If you thought YouTube was all about beauty tutorials and fashion hauls, look again. Behind the camera, there are some incredible YouTubers sharing their inspirational stories of strength and recovery, and your winner is…

Recovered anorexic Megan Jayne Crabb is on a mission to shatter the ‘not good enough mentality we’ve all been taught about our bodies’. After her incredible journey overcoming her eating disorder to finally reach self-love, Megan regularly posts unfiltered selfies to her 273k Instagram followers - belly rolls and all. Megan uses social media to support those who feel pressure conform to society’s beauty standards or are struggling with eating disorders themselves, making her one of body positivity’s brightest voices.

Tell us a bit about your journey…
I’ve had body image issues for as long as I can remember. I was 5 years old, comparing myself to the other girls at school and thinking I was too fat, started dieting at 10 and was diagnosed with anorexia nervosa at 14. Even after I was pronounced ‘recovered’, I was crash dieting, binge eating and struggling with exercise addiction.

How did you find body positivity?
Scrolling through Instagram looking for thigh gaps, I stumbled across a body positive account and found all these women of all shapes and sizes. It woke me up – I realised that I didn’t have to hate myself for the rest of my life. The best part is connecting with people and realising you’re not alone.


Last week I asked you all to tell me how body positivity has changed your life, and your answers filled my heart up. I wanted to tell you what body positivity has done for me, and I'll try my best to find the words. For a long time I truly believed I was the only recovered anorexic turned chubby girl in the world. The one who nearly died for thin and now couldn't even stick to a diet. It seemed as if all life would ever be was cycles of starvation and disgust with myself when I couldn't keep it up. For a long time I truly believed I wasn't worth saving, I wasn't worth a thing. Body positivity is the only thing that ever allowed me to let that girl go. That sad, hollow girl who still followed me around, reminding me of everything I wasn't. She was never who I was supposed to be. I know now that it wasn't her fault, I know now that through her hunger I slowly became who I am today. I know now that I was always worth saving. I know now that we all are. And I promise, I will fight for this until my last breath. I will fight for her, for me, for us. Thank you for fighting with me.

A photo posted by Megan Jayne Crabbe (@bodyposipanda) on


How hard is it to reply to all your Instagram comments?
I never want people to think that I’m this aloof celebrity, because I’m totally not. I sit down and answer them in chunks, but I’m really bad at replying to my inbox messages. It would be a full time job, and I have a job – I care for my older sister who has cerebral palsy.

What’s the biggest myth about digital infleuncers?
I think people have to be aware that it’s a highlight reel. People think that because I’m body positive, I’m never sad or anxious, but that’s not the case for anyone. We’re all just human beings putting our best side out there.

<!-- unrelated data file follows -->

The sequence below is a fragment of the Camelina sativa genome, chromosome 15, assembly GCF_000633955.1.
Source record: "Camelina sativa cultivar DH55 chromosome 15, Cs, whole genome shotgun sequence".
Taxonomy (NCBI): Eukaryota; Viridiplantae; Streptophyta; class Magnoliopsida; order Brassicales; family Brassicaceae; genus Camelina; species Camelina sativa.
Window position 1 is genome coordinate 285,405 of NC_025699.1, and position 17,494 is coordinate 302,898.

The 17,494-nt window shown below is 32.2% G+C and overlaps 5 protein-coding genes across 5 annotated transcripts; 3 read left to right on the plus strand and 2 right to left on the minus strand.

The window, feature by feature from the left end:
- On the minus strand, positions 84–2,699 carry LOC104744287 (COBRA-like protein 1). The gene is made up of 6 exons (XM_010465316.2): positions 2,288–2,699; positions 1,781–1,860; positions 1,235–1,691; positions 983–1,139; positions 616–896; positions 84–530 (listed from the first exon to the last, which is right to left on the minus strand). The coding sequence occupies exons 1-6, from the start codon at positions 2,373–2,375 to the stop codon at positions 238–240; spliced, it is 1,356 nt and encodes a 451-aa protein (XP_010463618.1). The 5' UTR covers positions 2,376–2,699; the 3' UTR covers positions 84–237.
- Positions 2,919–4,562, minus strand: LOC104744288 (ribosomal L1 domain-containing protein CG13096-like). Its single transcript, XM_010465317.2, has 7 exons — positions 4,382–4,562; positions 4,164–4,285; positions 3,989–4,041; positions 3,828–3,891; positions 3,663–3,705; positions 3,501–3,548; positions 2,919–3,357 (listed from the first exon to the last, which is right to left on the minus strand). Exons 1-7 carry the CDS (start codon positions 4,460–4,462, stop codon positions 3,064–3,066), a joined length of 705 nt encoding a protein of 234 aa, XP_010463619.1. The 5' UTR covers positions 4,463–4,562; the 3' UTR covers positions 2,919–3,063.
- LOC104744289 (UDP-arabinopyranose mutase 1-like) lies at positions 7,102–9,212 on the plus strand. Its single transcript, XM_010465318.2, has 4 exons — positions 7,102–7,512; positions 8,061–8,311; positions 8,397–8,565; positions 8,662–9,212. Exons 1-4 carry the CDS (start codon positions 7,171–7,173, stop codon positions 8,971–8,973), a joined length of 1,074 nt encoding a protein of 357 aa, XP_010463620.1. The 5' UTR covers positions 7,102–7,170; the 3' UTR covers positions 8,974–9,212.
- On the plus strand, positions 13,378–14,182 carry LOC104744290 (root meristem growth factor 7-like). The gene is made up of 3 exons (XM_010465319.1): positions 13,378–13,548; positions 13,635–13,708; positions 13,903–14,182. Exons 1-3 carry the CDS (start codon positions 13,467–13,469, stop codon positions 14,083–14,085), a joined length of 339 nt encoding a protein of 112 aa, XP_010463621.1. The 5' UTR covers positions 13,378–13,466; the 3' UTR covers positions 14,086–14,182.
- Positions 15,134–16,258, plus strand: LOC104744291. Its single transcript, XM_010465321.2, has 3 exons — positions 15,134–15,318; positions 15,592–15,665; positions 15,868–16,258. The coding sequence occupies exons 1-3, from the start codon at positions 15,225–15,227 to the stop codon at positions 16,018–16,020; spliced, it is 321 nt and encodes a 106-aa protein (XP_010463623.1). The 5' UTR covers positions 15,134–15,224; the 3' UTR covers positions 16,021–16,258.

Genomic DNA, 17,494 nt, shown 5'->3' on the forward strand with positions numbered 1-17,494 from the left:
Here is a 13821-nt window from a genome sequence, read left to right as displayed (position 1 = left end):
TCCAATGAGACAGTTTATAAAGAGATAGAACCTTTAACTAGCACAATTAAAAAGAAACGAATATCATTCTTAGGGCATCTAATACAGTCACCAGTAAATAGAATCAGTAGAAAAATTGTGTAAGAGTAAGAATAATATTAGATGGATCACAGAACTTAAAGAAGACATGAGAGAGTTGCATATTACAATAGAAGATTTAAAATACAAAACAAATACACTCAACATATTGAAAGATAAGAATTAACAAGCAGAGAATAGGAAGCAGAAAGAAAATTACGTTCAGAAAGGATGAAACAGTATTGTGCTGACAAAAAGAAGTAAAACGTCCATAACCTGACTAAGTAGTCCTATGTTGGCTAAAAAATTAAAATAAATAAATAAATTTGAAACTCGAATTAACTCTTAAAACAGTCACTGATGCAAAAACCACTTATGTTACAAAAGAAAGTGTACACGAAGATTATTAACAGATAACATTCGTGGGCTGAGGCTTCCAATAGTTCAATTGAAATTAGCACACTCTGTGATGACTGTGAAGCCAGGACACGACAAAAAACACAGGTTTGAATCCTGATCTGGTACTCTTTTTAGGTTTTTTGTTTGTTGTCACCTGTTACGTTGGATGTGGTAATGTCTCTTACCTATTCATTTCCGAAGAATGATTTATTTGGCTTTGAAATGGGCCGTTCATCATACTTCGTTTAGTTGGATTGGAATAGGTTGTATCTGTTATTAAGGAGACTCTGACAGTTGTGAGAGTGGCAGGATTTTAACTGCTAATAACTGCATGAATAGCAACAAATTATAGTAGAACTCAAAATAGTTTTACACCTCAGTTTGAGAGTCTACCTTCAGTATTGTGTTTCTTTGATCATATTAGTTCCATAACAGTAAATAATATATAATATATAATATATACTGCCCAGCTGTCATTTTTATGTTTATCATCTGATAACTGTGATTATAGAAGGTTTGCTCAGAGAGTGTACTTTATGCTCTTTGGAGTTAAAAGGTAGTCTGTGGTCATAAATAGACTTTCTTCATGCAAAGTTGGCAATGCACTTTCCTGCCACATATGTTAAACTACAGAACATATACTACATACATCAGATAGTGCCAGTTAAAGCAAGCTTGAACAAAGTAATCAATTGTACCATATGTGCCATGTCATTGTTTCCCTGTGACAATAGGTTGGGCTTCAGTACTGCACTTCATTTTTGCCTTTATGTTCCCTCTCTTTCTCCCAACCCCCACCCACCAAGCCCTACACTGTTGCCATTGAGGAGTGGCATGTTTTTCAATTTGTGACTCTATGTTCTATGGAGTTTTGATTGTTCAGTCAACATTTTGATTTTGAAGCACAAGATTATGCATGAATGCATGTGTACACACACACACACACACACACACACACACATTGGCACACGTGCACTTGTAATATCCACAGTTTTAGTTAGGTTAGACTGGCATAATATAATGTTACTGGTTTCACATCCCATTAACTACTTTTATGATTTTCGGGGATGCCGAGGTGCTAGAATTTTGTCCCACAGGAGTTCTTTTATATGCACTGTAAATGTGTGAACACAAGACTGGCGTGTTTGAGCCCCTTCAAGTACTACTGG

Is being body positive something that comes naturally to you now?
There’s no other way for me now. It wasn’t easy to unlearn everything you’ve ever thought about your body, but once you do, it’s an epiphany. A lot of my body positive power comes from me feeling so angry that I spent so long feeling that way.


Every now and then a man comments on one of these pictures telling me to stop trying to force people to be attracted to me. It's almost as if he believes that a female body should only be seen or celebrated if it's for someone else's sexual pleasure. I spent a long time believing that my body's purpose was making men attracted to me, seeing myself as an object for their consumption. Well guess what? Now I celebrate my body for me. I celebrate my body for all the years I waged war against it. I celebrate my body for every person out there still doing the same and desperately looking for a way out of self hatred. I celebrate my body to show them that it's possible to love their own bodies exactly as they are, belly rolls and all. I know it's shocking that a woman could show her body without it being for the approval of straight men, but trust me, I am not here for that. Seeing bodies in their most natural form shouldn't instantly make us think of sex. Something can be beautiful without being sexual. And thinking that bodies are only useful, beautiful or valuable if they fulfill someone else's needs is fucked up. So keep your attraction, I'm sure as hell not trying to force it out of you. Self love is so much better than anything you could give me. Bra by @dearscantilly

A photo posted by Megan Jayne Crabbe (@bodyposipanda) on


You post a lot of belly-roll pictures…
Belly roll pictures are my favourite thing. My biggest insecurity was always always my stomach, and I was terrified when I posted my first belly roll picture. But the more you look at different body types, the more you realise beauty comes in all shapes and sizes.

So are you comfortable naked?
There was a time in my life where I covered all the mirrors in my house so I wouldn’t have to see myself clothed or naked, but it’s important to feel comfortable in our most natural form. It doesn’t have to be sexual or for anyone else to approve of. 

Images: LUKE + NIK

To see all the Project 13 winners, click here